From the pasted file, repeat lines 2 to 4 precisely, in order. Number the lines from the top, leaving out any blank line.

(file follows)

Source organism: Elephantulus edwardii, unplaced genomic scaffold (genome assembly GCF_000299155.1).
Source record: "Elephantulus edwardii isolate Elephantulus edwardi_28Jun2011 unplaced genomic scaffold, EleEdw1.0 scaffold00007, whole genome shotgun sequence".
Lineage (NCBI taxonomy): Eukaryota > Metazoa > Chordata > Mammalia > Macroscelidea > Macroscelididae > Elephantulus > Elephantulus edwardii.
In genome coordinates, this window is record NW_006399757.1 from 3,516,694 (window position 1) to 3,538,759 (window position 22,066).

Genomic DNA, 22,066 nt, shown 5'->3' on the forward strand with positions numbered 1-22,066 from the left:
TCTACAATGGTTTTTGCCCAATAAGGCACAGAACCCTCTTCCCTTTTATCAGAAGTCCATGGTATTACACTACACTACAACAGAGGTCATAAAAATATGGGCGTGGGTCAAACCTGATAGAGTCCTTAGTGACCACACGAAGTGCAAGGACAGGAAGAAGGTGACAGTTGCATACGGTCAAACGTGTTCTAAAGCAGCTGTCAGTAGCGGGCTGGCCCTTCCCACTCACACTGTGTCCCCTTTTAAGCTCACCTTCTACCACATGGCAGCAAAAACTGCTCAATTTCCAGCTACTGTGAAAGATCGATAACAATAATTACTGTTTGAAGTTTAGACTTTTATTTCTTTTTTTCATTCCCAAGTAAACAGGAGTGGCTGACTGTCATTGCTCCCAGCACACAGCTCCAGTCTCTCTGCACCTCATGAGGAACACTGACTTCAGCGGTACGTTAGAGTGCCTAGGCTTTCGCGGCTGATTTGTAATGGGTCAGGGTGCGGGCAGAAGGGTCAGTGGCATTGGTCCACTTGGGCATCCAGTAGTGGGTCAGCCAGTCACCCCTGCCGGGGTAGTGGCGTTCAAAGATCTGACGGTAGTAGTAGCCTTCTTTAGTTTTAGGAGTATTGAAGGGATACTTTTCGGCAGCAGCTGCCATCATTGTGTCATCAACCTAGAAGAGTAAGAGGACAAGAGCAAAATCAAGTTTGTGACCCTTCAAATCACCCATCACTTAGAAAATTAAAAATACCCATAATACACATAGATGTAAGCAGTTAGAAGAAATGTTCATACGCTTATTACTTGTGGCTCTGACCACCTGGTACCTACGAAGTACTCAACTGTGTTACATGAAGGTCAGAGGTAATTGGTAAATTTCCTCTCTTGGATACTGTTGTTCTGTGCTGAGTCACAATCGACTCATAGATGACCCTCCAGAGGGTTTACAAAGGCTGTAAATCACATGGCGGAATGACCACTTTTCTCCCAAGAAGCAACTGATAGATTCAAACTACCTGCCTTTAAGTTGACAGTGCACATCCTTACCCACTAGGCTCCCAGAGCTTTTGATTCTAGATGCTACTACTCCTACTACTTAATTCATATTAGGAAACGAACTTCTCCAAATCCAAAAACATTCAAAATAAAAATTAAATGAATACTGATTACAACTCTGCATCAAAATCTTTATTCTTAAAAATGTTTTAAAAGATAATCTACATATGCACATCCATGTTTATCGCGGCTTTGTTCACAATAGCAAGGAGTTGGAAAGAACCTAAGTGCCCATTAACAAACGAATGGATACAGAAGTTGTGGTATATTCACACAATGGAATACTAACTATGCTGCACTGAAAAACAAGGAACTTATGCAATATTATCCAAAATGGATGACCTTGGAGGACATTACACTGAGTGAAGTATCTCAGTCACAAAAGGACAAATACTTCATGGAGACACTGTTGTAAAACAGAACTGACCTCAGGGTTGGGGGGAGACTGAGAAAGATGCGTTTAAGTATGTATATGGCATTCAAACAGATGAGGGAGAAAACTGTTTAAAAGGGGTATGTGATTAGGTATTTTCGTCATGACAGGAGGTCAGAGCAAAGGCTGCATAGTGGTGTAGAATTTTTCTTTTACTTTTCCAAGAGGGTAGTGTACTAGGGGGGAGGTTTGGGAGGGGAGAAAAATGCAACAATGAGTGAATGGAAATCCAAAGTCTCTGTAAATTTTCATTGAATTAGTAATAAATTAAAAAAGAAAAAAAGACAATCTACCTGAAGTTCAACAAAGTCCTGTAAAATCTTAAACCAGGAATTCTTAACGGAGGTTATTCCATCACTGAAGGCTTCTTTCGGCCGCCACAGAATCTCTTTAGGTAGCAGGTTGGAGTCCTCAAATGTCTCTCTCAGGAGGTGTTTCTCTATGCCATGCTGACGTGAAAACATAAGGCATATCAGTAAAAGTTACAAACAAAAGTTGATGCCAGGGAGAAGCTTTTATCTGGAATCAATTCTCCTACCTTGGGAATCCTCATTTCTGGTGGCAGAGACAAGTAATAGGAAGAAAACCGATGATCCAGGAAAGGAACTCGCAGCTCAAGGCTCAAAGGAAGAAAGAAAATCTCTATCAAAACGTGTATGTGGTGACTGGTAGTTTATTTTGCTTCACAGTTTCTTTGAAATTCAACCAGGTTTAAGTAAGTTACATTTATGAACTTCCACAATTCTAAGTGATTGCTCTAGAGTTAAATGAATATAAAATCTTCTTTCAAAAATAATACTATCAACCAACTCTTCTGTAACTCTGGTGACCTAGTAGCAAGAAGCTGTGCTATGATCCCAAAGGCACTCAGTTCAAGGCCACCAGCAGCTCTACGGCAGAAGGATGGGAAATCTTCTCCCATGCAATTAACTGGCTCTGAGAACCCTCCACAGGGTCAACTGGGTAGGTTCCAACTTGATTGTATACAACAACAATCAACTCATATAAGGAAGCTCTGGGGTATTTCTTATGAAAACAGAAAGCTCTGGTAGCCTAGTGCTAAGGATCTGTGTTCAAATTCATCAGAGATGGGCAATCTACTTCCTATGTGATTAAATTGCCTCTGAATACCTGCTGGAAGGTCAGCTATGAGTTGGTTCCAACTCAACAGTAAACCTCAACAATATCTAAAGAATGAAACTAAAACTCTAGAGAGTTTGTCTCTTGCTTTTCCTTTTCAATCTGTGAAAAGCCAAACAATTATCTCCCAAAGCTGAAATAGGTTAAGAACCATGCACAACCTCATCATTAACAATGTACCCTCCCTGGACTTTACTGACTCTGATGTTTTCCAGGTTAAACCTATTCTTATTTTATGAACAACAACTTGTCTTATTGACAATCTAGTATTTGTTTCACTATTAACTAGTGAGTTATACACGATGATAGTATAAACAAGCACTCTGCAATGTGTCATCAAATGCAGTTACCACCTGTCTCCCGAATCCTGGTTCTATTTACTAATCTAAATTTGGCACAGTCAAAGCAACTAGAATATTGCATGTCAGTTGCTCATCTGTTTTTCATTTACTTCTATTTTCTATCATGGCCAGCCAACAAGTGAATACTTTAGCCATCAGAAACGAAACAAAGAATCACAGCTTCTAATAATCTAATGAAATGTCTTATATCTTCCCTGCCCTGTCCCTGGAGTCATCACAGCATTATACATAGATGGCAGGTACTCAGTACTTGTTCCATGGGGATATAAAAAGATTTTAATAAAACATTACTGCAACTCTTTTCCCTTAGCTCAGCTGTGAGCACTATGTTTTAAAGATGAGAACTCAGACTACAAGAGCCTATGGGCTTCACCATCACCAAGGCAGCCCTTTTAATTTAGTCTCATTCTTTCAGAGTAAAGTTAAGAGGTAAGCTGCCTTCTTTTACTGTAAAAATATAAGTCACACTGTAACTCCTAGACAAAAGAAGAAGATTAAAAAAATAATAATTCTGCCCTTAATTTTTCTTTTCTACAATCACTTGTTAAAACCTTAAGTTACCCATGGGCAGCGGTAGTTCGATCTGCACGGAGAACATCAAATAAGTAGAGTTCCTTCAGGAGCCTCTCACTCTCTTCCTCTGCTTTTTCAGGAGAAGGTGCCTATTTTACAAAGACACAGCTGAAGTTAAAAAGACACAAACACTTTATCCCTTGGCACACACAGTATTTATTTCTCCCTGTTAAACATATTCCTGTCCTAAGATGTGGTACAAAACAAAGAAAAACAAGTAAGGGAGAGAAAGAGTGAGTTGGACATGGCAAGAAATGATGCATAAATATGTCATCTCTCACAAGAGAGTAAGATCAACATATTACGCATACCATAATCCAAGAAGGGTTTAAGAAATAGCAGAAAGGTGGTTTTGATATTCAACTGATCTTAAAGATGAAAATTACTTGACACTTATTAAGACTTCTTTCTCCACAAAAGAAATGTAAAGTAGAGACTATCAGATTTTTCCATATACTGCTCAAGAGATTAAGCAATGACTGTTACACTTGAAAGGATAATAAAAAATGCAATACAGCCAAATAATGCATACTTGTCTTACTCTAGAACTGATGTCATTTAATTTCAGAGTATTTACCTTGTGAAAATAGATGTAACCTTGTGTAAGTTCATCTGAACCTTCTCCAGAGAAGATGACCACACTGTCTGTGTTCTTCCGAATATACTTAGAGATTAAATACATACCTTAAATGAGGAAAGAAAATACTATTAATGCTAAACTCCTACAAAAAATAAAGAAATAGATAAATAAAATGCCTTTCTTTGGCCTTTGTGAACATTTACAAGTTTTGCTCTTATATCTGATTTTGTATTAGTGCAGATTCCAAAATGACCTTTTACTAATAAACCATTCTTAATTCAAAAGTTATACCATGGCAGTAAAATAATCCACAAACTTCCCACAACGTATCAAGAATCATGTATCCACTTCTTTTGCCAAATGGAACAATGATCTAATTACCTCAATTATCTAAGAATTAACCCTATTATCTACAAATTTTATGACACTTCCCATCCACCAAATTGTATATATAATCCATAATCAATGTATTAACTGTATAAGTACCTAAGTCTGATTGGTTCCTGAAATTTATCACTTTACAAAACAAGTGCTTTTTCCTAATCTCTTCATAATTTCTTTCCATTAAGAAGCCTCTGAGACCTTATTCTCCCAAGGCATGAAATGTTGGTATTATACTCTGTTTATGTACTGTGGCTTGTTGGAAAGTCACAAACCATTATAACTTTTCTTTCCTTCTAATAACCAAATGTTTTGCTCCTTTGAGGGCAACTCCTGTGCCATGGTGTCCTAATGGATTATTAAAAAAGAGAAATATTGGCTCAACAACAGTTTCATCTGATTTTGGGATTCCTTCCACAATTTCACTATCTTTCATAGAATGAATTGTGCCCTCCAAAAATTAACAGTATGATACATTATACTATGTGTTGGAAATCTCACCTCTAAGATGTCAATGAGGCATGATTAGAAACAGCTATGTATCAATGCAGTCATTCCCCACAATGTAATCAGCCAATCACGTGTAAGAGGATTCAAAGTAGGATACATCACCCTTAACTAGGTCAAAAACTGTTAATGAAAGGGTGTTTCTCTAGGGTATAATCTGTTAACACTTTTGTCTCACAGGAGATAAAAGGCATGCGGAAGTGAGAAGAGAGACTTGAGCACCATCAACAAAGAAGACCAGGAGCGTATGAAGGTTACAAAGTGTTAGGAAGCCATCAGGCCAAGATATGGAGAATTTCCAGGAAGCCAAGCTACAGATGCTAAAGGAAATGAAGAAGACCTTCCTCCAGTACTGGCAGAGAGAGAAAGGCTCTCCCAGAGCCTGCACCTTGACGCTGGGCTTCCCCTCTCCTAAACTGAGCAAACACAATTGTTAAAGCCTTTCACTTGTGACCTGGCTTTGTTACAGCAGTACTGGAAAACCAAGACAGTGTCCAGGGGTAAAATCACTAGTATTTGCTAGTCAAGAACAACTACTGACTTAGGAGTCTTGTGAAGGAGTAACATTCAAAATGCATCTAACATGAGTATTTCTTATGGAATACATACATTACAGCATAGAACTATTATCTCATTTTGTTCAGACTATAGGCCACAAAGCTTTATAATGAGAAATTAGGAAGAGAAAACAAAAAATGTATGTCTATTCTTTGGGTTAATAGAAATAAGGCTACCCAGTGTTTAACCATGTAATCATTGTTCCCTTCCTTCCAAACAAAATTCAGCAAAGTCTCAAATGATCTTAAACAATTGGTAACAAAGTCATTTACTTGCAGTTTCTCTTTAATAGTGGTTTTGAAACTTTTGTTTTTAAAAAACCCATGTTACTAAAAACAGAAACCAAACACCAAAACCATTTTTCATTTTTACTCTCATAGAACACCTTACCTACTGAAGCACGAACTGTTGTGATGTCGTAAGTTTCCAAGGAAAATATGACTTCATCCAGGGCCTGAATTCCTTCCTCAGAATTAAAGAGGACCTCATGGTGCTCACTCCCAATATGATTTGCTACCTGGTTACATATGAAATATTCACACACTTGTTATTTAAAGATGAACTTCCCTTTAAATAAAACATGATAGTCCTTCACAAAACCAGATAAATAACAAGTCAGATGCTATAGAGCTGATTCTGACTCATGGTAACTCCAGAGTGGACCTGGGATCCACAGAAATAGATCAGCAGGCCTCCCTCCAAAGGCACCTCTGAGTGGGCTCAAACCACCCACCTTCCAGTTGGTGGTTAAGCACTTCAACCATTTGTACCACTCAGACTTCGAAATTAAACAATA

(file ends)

Source record: "Elephantulus edwardii isolate Elephantulus edwardi_28Jun2011 unplaced genomic scaffold, EleEdw1.0 scaffold00007, whole genome shotgun sequence".
Lineage (NCBI taxonomy): Eukaryota > Metazoa > Chordata > Mammalia > Macroscelidea > Macroscelididae > Elephantulus > Elephantulus edwardii.
In genome coordinates, this window is record NW_006399757.1 from 3,516,694 (window position 1) to 3,538,759 (window position 22,066).